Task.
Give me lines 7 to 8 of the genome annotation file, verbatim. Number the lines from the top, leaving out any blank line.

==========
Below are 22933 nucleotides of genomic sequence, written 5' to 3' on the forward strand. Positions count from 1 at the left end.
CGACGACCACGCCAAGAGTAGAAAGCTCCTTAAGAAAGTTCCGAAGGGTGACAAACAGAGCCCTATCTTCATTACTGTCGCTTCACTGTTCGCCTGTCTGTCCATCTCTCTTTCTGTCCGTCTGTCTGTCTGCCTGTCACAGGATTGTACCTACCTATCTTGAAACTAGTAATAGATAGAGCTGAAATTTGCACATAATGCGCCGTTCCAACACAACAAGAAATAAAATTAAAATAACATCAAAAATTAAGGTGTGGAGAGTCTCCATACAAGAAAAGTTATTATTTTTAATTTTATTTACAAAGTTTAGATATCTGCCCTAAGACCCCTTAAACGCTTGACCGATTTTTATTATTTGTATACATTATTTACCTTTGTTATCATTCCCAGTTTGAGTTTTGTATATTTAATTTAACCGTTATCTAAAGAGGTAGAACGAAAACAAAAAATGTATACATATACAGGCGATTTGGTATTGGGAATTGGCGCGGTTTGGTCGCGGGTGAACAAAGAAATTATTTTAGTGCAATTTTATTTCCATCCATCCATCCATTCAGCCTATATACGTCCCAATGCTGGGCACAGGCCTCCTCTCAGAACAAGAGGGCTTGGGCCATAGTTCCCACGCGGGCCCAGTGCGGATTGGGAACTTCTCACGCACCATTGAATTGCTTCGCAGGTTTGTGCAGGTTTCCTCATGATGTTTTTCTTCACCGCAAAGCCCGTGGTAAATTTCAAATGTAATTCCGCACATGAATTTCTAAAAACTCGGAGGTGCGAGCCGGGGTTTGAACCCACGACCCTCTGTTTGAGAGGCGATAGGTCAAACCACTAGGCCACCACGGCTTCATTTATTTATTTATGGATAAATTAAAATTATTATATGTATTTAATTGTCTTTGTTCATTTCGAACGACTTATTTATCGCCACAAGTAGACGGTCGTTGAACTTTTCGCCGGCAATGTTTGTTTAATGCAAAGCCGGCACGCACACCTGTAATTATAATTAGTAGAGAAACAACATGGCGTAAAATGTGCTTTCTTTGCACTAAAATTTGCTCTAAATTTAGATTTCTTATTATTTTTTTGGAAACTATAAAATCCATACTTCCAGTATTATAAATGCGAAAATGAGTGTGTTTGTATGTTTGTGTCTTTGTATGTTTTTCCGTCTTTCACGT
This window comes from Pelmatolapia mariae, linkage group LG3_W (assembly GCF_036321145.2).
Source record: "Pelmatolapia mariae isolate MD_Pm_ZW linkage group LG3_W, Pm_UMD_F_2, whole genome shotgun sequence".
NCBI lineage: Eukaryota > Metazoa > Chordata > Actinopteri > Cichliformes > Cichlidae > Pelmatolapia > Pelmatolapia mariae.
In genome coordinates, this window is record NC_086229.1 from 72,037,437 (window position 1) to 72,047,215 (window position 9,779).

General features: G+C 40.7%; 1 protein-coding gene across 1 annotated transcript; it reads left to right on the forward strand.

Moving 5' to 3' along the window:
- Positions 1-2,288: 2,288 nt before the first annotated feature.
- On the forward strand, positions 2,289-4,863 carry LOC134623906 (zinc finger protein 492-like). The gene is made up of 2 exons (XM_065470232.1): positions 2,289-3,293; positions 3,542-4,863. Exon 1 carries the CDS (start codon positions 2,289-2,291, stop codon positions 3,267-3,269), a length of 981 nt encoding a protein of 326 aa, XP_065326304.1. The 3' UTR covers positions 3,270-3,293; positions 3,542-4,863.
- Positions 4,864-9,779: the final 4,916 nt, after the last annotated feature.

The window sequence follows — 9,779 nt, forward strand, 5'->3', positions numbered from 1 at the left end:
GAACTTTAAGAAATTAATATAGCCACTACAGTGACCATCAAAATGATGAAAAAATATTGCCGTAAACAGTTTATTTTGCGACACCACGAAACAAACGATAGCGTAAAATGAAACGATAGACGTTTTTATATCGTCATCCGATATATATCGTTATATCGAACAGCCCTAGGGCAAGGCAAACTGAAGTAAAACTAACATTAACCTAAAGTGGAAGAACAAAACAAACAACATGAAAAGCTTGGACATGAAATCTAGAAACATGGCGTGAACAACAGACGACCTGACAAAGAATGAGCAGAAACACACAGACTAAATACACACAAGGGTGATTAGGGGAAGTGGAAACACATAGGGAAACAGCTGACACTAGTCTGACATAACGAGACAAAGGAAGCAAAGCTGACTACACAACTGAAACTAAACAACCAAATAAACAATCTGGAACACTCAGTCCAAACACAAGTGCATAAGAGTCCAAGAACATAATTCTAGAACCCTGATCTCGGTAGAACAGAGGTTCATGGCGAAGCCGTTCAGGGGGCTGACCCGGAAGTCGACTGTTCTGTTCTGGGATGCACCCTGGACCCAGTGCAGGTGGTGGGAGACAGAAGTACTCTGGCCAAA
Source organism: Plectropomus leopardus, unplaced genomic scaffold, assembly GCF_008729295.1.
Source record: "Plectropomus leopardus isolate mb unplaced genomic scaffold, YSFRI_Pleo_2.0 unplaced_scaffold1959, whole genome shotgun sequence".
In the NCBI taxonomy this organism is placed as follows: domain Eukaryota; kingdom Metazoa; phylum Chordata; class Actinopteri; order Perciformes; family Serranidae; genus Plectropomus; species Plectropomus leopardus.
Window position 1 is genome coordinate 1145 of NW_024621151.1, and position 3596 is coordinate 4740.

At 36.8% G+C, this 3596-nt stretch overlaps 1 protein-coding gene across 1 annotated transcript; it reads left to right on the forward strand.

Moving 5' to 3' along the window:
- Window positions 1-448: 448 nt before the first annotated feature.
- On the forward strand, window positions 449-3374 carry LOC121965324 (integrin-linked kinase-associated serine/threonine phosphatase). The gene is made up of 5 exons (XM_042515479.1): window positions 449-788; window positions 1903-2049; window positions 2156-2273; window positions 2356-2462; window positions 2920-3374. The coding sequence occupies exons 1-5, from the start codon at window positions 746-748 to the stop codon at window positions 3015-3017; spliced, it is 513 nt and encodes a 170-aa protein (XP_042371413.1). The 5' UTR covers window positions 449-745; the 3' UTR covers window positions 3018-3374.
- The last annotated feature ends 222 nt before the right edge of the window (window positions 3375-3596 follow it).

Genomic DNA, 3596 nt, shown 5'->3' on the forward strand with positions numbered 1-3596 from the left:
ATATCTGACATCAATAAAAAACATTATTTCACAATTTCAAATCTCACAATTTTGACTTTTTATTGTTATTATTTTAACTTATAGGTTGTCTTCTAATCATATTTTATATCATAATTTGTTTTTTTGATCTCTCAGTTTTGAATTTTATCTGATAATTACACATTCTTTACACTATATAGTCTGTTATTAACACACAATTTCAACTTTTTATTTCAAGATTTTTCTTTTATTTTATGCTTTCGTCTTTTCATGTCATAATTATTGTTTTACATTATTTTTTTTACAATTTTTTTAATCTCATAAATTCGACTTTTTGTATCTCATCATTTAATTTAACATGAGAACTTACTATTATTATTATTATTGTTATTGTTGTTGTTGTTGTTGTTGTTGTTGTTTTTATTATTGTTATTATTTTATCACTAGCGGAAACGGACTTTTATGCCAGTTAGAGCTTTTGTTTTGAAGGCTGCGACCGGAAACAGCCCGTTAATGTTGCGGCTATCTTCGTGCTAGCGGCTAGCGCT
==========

General features: G+C 40.7%; 1 protein-coding gene across 1 annotated transcript; it reads left to right on the forward strand.

Moving 5' to 3' along the window: